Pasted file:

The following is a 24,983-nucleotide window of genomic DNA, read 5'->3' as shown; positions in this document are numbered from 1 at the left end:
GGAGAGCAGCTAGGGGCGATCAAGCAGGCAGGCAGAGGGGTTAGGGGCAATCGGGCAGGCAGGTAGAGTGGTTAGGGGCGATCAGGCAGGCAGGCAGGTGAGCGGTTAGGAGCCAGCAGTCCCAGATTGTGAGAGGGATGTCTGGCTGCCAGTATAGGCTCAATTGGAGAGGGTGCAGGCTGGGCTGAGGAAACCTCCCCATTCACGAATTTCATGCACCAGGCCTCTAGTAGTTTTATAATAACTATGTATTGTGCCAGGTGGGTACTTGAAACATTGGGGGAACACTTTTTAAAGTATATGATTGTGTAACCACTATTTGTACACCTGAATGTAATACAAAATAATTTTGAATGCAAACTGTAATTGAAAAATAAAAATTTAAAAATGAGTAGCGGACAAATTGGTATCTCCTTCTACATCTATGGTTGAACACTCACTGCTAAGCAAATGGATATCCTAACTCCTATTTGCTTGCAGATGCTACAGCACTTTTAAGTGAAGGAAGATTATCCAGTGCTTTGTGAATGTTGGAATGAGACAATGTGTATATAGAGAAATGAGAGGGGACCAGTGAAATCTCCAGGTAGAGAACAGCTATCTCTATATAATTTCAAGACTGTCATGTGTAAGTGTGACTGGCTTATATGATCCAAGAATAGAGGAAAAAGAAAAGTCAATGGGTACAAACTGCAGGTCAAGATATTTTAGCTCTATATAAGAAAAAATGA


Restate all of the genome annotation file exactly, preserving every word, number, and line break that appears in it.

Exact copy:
The following is a 24,983-nucleotide window of genomic DNA, read 5'->3' as shown; positions in this document are numbered from 1 at the left end:
GGAGAGCAGCTAGGGGCGATCAAGCAGGCAGGCAGAGGGGTTAGGGGCAATCGGGCAGGCAGGTAGAGTGGTTAGGGGCGATCAGGCAGGCAGGCAGGTGAGCGGTTAGGAGCCAGCAGTCCCAGATTGTGAGAGGGATGTCTGGCTGCCAGTATAGGCTCAATTGGAGAGGGTGCAGGCTGGGCTGAGGAAACCTCCCCATTCACGAATTTCATGCACCAGGCCTCTAGTAGTTTTATAATAACTATGTATTGTGCCAGGTGGGTACTTGAAACATTGGGGGAACACTTTTTAAAGTATATGATTGTGTAACCACTATTTGTACACCTGAATGTAATACAAAATAATTTTGAATGCAAACTGTAATTGAAAAATAAAAATTTAAAAATGAGTAGCGGACAAATTGGTATCTCCTTCTACATCTATGGTTGAACACTCACTGCTAAGCAAATGGATATCCTAACTCCTATTTGCTTGCAGATGCTACAGCACTTTTAAGTGAAGGAAGATTATCCAGTGCTTTGTGAATGTTGGAATGAGACAATGTGTATATAGAGAAATGAGAGGGGACCAGTGAAATCTCCAGGTAGAGAACAGCTATCTCTATATAATTTCAAGACTGTCATGTGTAAGTGTGACTGGCTTATATGATCCAAGAATAGAGGAAAAAGAAAAGTCAATGGGTACAAACTGCAGGTCAAGATATTTTAGCTCTATATAAGAAAAAATGA